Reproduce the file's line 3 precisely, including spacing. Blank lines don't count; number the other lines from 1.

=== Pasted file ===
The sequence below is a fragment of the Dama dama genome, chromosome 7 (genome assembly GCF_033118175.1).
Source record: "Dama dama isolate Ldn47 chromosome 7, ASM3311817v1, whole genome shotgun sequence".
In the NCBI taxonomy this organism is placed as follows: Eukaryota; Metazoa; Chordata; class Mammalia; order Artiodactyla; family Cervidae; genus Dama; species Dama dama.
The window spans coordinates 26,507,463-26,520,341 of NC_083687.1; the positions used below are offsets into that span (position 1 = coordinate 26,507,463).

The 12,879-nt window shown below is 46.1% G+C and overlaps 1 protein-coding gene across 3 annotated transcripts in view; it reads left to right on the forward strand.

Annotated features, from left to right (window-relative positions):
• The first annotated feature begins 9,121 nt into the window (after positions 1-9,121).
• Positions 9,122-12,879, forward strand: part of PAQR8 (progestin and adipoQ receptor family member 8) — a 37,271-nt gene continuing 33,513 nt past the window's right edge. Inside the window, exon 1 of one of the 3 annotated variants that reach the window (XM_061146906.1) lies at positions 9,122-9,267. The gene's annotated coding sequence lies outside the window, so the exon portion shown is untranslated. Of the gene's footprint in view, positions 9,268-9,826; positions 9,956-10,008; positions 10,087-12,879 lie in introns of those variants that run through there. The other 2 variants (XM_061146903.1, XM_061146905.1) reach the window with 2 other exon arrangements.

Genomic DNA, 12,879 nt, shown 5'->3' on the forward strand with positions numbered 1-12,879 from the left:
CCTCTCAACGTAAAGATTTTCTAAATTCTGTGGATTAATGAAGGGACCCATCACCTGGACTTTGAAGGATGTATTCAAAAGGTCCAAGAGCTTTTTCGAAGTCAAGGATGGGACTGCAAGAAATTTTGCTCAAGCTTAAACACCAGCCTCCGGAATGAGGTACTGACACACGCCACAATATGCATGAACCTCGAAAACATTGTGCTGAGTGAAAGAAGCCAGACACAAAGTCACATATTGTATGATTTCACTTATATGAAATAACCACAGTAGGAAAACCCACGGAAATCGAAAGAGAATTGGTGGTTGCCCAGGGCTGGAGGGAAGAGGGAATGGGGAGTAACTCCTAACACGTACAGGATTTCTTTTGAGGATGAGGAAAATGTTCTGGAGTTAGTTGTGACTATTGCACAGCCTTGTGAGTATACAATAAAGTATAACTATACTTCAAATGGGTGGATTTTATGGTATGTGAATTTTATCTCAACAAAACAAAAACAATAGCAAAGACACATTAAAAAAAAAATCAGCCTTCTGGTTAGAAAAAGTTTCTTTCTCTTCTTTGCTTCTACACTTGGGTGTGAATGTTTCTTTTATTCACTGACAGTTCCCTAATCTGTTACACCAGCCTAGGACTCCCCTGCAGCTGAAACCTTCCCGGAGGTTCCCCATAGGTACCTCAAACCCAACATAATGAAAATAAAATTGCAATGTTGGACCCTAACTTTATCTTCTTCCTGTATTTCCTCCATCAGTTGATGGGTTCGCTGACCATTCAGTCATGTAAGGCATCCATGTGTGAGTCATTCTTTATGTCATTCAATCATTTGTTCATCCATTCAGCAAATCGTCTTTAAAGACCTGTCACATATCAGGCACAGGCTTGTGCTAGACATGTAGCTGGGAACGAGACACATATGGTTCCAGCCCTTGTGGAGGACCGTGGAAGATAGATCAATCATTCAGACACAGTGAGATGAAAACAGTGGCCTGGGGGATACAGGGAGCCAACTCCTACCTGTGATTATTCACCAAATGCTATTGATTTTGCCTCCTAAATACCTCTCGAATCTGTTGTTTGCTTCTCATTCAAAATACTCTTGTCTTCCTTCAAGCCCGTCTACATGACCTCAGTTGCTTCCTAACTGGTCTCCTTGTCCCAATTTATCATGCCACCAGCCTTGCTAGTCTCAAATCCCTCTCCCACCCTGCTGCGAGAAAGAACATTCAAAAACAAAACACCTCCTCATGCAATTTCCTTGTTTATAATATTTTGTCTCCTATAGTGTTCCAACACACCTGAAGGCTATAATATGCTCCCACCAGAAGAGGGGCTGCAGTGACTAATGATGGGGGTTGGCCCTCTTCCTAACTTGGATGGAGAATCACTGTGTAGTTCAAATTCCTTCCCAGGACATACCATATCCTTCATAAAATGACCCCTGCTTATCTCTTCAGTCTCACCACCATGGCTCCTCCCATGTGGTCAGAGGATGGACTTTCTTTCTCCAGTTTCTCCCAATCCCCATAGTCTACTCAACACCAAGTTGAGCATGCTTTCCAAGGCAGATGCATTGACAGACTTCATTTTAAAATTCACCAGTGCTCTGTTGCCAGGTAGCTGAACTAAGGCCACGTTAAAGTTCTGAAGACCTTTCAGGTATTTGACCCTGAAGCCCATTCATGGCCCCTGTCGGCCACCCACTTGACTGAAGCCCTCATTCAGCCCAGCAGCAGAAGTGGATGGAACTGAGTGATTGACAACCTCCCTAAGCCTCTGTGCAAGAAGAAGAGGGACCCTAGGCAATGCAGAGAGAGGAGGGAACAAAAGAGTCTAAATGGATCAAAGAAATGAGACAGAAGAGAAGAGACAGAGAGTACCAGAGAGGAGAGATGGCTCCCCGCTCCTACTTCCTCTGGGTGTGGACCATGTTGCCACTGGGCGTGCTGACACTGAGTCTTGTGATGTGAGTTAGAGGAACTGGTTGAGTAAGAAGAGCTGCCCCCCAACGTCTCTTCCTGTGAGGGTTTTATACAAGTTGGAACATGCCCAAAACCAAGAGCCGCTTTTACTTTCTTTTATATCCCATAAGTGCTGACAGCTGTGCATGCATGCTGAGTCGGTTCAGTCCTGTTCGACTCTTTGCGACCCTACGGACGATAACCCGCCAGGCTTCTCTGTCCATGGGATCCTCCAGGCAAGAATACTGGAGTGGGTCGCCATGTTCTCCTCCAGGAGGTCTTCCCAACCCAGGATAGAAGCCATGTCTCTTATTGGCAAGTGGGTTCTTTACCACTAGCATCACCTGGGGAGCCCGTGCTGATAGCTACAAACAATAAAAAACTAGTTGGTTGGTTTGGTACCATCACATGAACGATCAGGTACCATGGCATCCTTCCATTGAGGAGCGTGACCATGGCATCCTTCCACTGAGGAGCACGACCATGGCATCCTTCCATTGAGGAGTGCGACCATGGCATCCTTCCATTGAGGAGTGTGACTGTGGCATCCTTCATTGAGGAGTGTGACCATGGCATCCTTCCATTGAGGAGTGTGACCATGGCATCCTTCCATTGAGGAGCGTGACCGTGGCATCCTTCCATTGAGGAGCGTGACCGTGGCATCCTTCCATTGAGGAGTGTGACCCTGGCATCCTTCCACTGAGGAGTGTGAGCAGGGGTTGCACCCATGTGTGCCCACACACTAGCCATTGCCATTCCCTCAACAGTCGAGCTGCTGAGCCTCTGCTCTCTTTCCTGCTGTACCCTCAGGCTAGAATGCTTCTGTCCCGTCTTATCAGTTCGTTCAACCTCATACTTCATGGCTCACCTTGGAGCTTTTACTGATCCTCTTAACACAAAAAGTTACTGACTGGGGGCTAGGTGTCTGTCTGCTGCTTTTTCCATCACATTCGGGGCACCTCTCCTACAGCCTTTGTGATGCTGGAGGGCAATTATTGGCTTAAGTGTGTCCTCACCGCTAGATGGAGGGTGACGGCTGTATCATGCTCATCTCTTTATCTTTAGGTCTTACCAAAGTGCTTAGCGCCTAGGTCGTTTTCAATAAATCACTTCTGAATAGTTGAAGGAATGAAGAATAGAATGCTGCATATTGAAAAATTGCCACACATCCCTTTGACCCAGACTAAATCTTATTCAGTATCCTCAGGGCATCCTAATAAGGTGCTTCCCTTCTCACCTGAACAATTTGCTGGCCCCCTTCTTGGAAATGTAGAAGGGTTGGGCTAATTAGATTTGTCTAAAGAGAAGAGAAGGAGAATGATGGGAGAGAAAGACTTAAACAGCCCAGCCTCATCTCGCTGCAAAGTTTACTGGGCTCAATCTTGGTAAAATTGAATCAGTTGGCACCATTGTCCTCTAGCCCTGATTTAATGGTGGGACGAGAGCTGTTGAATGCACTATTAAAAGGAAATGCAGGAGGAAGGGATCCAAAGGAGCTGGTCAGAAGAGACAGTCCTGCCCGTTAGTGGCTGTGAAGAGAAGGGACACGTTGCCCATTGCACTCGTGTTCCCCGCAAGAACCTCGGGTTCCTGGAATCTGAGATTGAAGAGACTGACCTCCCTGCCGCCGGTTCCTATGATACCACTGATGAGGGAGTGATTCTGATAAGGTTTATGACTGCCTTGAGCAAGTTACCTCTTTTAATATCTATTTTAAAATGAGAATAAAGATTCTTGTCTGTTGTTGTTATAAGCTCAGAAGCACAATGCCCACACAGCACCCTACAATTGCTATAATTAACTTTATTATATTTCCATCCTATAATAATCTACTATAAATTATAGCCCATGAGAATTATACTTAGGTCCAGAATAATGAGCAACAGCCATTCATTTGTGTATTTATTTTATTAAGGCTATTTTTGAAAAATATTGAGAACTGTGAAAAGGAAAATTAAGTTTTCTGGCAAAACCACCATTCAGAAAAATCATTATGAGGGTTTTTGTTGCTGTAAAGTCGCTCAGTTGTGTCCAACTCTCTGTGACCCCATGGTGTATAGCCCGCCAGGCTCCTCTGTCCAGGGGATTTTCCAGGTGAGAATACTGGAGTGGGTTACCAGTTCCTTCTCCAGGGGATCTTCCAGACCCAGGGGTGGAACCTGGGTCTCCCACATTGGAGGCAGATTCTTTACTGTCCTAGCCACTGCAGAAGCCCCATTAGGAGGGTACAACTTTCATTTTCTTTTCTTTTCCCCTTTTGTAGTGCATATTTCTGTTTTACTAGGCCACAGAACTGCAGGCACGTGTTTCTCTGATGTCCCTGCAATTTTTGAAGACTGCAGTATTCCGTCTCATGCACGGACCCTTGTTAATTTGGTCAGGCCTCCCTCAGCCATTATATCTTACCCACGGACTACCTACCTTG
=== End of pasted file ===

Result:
In the NCBI taxonomy this organism is placed as follows: Eukaryota; Metazoa; Chordata; class Mammalia; order Artiodactyla; family Cervidae; genus Dama; species Dama dama.